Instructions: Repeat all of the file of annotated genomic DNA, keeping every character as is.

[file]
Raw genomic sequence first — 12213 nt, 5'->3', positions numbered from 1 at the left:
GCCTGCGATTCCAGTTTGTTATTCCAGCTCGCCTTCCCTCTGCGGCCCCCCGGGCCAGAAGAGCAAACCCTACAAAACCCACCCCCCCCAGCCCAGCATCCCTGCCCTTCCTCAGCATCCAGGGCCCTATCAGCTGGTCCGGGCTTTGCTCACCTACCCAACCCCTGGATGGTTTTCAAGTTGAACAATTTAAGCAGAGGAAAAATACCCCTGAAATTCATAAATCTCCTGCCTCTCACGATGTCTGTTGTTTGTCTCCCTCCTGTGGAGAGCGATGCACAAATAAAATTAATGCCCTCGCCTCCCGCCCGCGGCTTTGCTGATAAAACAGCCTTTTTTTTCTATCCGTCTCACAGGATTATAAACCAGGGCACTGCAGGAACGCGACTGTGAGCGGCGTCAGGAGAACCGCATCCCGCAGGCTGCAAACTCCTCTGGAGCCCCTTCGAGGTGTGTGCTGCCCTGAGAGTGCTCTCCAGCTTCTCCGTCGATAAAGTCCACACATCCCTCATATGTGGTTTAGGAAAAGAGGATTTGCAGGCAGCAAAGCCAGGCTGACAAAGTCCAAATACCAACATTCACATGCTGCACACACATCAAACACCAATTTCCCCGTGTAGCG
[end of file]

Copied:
Raw genomic sequence first — 12213 nt, 5'->3', positions numbered from 1 at the left:
GCCTGCGATTCCAGTTTGTTATTCCAGCTCGCCTTCCCTCTGCGGCCCCCCGGGCCAGAAGAGCAAACCCTACAAAACCCACCCCCCCCAGCCCAGCATCCCTGCCCTTCCTCAGCATCCAGGGCCCTATCAGCTGGTCCGGGCTTTGCTCACCTACCCAACCCCTGGATGGTTTTCAAGTTGAACAATTTAAGCAGAGGAAAAATACCCCTGAAATTCATAAATCTCCTGCCTCTCACGATGTCTGTTGTTTGTCTCCCTCCTGTGGAGAGCGATGCACAAATAAAATTAATGCCCTCGCCTCCCGCCCGCGGCTTTGCTGATAAAACAGCCTTTTTTTTCTATCCGTCTCACAGGATTATAAACCAGGGCACTGCAGGAACGCGACTGTGAGCGGCGTCAGGAGAACCGCATCCCGCAGGCTGCAAACTCCTCTGGAGCCCCTTCGAGGTGTGTGCTGCCCTGAGAGTGCTCTCCAGCTTCTCCGTCGATAAAGTCCACACATCCCTCATATGTGGTTTAGGAAAAGAGGATTTGCAGGCAGCAAAGCCAGGCTGACAAAGTCCAAATACCAACATTCACATGCTGCACACACATCAAACACCAATTTCCCCGTGTAGCG